Marvin took standard Dragnet comments and presented them in fresh ways. He somehow drew Detective Friday into a fist fight (though it was somewhat unconvincing). Also, he was on the screen though almost all the show. That and the culprit's earning a trip to the gas chamber stand out as unique in all my Dragnet viewing.
The character was a serial killer who was more angry about how society pumped up murder as something special than he was upset in any way by his victims. He barely cared about money he gained. He wasn't especially angry with them or envious. He didn't seem to be thrilled by the process of murder. And he didn't kill to get even or find justice.
I am not a fan of villains as forces of nature without motivation, but I was fascinated by this story, which played out in less than 20 minutes. Was this character just a killing machine with no human dimensions?
The episode contained some of the obligatory psychiatric tropes of the time -- a dream of victims and a report of dissociative behavior-- but I think the answer was away from the main plot. Instead of looking at the police working to put the story of a murder together and get their suspect to confess, the payoff was in murderer's interest in food.
He was always hungry and particular about what he ate. He even agreed to provide information on where a body was buried once they took him to a favorite, vegetarian restaurant. And he kept his promise, but much of the scene, which revealed a lot about the scope of his murders, was focused on appreciation of the food.
Here's the thing: he was as much wrapped up with sharing his eating experience and appreciation of the bread, the beets, etc., as he was with the murders and his disappointment that people got all that wrong. He could not connect with the importance others put on murder, but he was desperate to connect in a way he thought might work -- a good meal.
Trying to connect on that level with Friday and his partner -- on whom the trip to such an exotic and wonderful restaurant was wasted (both got cheese sandwiches) -- brought tragedy. The serial killer was truly isolated and alone, and he always would be.
Apocryphal story: Marvin was asked how he created such brilliant villains. His answer was that he never played a villain.
It is valuable to look to see how a story is catalyzed, what puts things in motion. For protagonists, that's all about finding the inciting incident (which can occur before the novel or movie begins, but often is in the first act). But it's valuable to see what puts villains in motion, too. What happened that made the antagonist behave in an antisocial way and, in particular, oppose the protagonist?
In the Dragnet episode, I have to presume the villain was so lonely he looked for connection through murder. This is subtle and difficult to portray unless you have a Lee Marvin at hand. But there are more accessible and more easily portrayed catalysts for villainous action.
Betrayal can set off an antagonist. Being turned into the police, left for dead, or not defended by a friend when insulted, slandered, or abused -- any of these can make a villain focus on revenge against an individual or that person's friends and relatives (no matter how innocent). Having a target be a sympathetic hero is usually enough, but, as I stated in the second post in this series, it's valuable to have the reaction by the villain be disproportionate. Make "making things right" go out of control.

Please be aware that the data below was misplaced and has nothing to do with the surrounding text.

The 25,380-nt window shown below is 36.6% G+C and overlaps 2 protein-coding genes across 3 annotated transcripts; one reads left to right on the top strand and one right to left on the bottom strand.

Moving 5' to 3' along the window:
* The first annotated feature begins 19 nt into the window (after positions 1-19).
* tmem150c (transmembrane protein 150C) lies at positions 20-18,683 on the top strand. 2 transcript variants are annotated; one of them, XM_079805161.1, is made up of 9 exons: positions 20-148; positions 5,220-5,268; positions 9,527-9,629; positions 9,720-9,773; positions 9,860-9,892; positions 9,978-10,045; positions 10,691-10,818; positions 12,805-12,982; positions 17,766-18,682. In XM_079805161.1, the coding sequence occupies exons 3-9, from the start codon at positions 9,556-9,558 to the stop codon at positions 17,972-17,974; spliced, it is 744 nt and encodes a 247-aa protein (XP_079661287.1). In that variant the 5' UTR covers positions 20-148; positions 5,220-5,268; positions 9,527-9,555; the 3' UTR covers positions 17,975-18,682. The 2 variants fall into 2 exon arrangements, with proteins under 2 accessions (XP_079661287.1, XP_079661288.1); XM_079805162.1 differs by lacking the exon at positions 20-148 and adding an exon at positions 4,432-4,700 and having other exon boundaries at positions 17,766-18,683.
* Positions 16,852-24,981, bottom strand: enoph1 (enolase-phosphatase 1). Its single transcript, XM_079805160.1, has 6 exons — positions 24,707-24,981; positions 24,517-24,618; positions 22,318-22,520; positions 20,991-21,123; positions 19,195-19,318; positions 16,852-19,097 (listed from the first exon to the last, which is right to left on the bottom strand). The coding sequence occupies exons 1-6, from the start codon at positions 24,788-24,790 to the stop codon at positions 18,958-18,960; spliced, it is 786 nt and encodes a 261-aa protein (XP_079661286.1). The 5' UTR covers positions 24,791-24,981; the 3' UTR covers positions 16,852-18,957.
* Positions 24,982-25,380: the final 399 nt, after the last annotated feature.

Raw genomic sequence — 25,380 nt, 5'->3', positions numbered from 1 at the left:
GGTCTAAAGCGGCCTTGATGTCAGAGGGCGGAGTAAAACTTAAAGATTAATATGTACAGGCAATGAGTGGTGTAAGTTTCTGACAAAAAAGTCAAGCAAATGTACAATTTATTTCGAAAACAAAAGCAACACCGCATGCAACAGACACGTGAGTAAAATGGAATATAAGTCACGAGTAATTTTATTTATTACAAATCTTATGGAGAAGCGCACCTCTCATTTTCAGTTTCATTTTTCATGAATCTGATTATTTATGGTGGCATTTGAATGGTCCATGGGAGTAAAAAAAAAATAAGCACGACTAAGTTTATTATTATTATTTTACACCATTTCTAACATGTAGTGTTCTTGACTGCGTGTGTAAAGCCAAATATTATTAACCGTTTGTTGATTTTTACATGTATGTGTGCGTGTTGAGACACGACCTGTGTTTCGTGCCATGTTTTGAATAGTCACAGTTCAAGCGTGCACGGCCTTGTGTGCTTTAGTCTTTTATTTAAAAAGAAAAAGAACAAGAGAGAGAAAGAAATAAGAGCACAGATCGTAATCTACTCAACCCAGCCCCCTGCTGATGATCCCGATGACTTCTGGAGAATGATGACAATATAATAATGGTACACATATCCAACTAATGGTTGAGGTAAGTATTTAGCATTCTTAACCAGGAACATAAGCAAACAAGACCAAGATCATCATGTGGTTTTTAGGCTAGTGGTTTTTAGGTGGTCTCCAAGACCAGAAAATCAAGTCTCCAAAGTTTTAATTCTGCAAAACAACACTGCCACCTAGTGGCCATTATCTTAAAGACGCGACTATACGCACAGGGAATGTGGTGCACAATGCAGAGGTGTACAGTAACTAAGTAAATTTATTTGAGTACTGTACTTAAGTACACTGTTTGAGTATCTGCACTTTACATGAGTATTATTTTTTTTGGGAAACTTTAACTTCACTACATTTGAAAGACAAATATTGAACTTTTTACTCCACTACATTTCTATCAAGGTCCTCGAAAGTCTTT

Putting a scare into a character can turn one into a villain. None of us wants to lose what we value. A threat to power, in particular, can lead to bad behavior. History is littered with kings who executed (or had executed) potential claimants to the throne, including innocent children. But the cause can be as simple as having someone the villain imagines loves him or her show interest in the protagonist. Since the hero's success could draw away a loved one, the antagonist must take all steps necessary to make the hero fail.
Similarly, when a character will only feel complete if the treasure or person he or she wants in attained, the person who has it may be dehumanized and marked for destruction. The same thing is true if knowledge is a problem and the villain needs to hide his or her guilt. There's a Bible story that has both of these. Once King David got Uriah's wife pregnant, the soldier was marked by the King, which ultimately led to his death.
The prospect of defeat, especially when the villain sees his or her vulnerability, can push the character into unfair behavior, often expressed as "evening the odds" in a competition. I love it when the villain is the only one who sees and understands the great talent the hero has. A scene where the hero innocently reveals the talent and doesn't even realize he or she has done so -- and thus creates a formidable enemy -- can be a highlight in a story. And the superior position of the reader or audience can make that scene irresistible.
One more thing to explore -- the context of rousing the beast. If you create such a scene consider the following:
- How to make sure what happens is important to the villain and the readers/audience knows this.
- Not having the villain reveal him or herself. I like it when the antagonist does not appear to be powerful (like Uriah Heep in David Copperfield).
- If possible, use emotional triggers that have been established in the story or that are universal.
- Create more impact by setting it up with mood (comic relief can precede a catalytic event and double it's emotional effect) or setting (a betrayal on the antagonist's home grounds, say the family dinner table, or in a place with imagery, like a church).